Seafarers’ Wages Bill [HL] - Second Reading

Part of the debate – in the House of Lords at 5:21 pm on 20th July 2022.

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Photo of Lord Berkeley Lord Berkeley Labour 5:21 pm, 20th July 2022

My Lords, I will speak briefly in the gap. I declare an interest as honorary president of the United Kingdom Maritime Pilots’ Association and a former harbour commissioner of the port of Fowey in Cornwall.

I am a young boy here compared with the noble and learned Lord, but we had something in common about 15 years ago when there was a problem with lighthouses around the UK. Ships going into UK ports fund those lighthouses and we found that ships going into UK ports were also funding the Irish lights, nearly 100 years after independence. It took a great deal of effort from Ministers of both parties to get the Irish to accept that they should fund their own lighthouses from the revenue from ships going into Irish ports. Of course, lifeboats are a completely different matter, but it was a useful bit of work done by the lighthouse authorities.

I certainly support this Bill. A briefing came to me from the RMT, which calculated that P&O’s labour costs had been reduced by 30% as a result of what it did. That does not bode well for the poor people who used to work for it. Worse still, it could set a precedent for other competing ferries to do the same thing. It is all to do with the changes brought by Brexit, but we are where we are. I have a few questions, which I am sure will come up again in Committee, but I welcome the Bill, which is a good start.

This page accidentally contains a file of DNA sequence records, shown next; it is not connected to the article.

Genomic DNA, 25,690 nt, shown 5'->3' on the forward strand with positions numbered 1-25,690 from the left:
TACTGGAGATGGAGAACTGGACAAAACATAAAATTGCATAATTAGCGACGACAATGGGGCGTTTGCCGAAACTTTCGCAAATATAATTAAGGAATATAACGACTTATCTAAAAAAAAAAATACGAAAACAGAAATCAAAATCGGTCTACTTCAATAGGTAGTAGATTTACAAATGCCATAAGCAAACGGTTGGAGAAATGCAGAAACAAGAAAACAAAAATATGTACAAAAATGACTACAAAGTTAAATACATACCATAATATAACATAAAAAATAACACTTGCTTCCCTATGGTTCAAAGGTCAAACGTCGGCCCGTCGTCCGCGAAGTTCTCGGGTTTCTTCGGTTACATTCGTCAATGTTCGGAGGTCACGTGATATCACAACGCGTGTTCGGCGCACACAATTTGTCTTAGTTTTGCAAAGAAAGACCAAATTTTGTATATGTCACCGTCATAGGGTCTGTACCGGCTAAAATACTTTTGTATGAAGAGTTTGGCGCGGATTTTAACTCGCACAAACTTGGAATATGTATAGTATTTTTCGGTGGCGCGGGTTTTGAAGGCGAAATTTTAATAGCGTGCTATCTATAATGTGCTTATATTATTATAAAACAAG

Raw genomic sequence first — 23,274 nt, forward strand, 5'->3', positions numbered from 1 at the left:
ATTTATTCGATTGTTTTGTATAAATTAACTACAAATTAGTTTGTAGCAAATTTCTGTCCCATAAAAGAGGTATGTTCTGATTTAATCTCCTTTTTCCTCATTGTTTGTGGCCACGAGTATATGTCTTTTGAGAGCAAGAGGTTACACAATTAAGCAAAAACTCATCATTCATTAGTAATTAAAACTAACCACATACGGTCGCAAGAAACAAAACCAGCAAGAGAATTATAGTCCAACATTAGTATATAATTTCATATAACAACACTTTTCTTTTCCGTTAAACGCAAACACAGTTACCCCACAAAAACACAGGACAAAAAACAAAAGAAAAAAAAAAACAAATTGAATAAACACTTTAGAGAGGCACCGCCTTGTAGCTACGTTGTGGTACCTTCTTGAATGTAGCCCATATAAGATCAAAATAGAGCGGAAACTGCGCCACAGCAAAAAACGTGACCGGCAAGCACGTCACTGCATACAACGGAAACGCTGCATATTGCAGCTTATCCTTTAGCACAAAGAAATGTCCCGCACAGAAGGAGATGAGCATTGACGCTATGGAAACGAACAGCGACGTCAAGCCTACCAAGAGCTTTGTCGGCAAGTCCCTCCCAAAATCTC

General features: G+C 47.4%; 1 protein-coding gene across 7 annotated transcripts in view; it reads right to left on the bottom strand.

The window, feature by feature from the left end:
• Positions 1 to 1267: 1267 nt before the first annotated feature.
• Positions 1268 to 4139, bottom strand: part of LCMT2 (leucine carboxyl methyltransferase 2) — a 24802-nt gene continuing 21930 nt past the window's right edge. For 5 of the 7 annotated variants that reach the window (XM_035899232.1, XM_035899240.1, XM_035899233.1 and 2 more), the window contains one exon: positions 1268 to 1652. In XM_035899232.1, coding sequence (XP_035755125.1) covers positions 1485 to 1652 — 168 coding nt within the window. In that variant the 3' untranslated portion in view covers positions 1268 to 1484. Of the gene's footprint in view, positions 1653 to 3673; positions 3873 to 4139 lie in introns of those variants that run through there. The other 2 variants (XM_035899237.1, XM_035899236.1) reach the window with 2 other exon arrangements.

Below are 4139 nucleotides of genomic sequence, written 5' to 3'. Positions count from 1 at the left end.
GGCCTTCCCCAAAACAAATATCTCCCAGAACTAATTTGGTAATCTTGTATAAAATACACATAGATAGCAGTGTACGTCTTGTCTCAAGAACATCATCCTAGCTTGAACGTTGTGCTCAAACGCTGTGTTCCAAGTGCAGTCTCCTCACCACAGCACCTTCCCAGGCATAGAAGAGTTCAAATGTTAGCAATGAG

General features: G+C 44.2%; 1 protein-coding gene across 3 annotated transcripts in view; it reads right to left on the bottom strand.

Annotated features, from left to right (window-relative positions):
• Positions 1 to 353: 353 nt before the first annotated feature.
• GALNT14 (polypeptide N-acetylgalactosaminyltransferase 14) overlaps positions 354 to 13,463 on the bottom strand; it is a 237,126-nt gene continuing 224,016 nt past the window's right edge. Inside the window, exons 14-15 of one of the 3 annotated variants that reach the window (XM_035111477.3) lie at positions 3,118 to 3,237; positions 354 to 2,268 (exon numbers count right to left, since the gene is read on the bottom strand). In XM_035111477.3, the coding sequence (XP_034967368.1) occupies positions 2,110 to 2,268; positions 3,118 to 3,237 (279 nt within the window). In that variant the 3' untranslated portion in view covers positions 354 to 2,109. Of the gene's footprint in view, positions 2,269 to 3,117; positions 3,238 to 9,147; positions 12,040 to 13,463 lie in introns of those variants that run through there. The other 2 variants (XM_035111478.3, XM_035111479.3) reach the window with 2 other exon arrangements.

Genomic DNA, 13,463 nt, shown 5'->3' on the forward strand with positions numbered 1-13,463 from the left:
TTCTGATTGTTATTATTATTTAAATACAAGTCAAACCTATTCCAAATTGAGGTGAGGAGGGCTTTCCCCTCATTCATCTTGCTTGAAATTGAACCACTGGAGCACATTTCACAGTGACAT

On this business of 120 days, with the ferries that go to Spain from the UK, it is probably not the same ship all the way through the year—sometimes they go only in summer. Can the Minister say how their visits would be counted and qualified?

There are also the freight ships that go across—most are ro-ro, but not all—between the UK and the near continent, although I see that freight is included, which is really good. However, why are cruise ships left out? Some cruise ships just go around the UK, probably because of the Covid regulations of the last few years. Surely, the people who work on them deserve the same protection as those who operate the ferries, at whom this Bill is directed. Also, what about the deep sea ships, the deep sea containers and bulk carriers—which, as the noble Lord, Lord Balfe, reminded us, we talked about the other day?

They all have people working on them who, surely, if they are operating in UK waters, deserve the same protections. If people start saying that ship owners cannot afford to pay their crews decent wages, noble Lords might like to refer to an article in the Sunday Times last week which showed that the shipping industry made a net profit of £188 billion last year—so they can probably afford to pay their seafarers a decent wage and let them see some of the benefit.

There is also the question of the offshore oil sector and the boats that support it. So there are many questions there. I am not going to go on because I think I have reached my time limit, but I give notice that I shall have a number of amendments to put down in Committee. I think we need to talk in particular about the role of the ports, as several noble Lords have said.